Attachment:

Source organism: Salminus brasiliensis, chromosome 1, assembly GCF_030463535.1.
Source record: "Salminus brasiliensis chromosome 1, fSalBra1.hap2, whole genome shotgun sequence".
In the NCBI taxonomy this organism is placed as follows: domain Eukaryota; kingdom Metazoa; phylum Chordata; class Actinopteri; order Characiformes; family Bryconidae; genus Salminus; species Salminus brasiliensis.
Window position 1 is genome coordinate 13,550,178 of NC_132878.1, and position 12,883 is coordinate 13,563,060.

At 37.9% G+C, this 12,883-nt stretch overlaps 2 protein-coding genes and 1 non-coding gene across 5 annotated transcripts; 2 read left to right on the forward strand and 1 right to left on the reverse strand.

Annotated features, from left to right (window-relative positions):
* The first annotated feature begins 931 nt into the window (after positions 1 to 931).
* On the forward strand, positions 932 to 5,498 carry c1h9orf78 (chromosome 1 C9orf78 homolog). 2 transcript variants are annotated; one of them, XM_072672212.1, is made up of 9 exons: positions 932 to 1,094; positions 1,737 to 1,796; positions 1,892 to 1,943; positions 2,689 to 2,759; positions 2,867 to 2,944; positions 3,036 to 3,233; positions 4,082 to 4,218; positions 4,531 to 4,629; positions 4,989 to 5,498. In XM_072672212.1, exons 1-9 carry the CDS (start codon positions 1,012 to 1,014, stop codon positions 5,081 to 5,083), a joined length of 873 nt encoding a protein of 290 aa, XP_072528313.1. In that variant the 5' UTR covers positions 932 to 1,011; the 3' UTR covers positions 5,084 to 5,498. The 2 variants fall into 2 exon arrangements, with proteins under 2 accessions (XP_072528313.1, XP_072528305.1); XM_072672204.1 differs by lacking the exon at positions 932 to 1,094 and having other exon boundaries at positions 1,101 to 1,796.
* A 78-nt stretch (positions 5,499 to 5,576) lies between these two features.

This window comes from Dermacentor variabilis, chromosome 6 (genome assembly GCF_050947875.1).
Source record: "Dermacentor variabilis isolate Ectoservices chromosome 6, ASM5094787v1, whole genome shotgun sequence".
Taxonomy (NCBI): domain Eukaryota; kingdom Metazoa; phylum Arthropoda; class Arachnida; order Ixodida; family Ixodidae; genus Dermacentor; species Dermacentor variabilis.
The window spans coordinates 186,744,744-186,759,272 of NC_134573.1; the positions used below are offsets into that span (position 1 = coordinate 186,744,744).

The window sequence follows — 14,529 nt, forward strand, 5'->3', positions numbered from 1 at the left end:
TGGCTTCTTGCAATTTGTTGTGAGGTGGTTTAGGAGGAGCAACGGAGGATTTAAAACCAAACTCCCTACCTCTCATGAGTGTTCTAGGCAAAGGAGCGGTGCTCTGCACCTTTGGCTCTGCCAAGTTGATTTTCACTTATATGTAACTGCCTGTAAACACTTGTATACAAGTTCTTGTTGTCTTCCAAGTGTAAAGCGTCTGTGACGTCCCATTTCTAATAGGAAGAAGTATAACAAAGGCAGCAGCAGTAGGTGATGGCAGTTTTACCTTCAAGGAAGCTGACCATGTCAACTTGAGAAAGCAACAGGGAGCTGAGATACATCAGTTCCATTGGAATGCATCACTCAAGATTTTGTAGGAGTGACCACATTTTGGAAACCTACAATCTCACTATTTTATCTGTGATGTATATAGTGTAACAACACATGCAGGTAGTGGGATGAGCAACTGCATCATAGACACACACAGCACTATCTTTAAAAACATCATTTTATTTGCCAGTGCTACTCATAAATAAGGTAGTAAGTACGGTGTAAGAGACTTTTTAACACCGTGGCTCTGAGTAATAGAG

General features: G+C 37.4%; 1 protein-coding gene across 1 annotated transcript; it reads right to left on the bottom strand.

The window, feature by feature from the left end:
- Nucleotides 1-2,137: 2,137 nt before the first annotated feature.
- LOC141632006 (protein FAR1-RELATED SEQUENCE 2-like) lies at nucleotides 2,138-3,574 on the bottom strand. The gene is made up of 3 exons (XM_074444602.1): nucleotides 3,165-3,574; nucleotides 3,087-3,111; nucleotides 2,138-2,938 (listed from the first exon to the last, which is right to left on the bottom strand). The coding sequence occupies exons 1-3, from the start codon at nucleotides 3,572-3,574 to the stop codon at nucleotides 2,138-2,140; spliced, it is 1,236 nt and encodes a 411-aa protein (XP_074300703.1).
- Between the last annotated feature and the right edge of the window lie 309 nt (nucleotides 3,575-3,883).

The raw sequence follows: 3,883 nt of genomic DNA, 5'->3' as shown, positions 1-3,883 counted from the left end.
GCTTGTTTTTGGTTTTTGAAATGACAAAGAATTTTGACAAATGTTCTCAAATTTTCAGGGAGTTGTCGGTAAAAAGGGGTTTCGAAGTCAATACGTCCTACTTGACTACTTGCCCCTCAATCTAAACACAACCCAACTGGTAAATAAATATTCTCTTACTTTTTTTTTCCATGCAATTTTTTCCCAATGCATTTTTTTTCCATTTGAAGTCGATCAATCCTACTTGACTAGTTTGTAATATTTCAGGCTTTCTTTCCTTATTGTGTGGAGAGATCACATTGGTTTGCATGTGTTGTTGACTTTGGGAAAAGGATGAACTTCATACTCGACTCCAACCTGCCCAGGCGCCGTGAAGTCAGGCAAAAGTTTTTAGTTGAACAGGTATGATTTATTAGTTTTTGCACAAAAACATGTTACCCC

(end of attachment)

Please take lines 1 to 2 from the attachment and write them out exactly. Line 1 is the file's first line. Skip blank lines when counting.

Source organism: Salminus brasiliensis, chromosome 1, assembly GCF_030463535.1.
Source record: "Salminus brasiliensis chromosome 1, fSalBra1.hap2, whole genome shotgun sequence".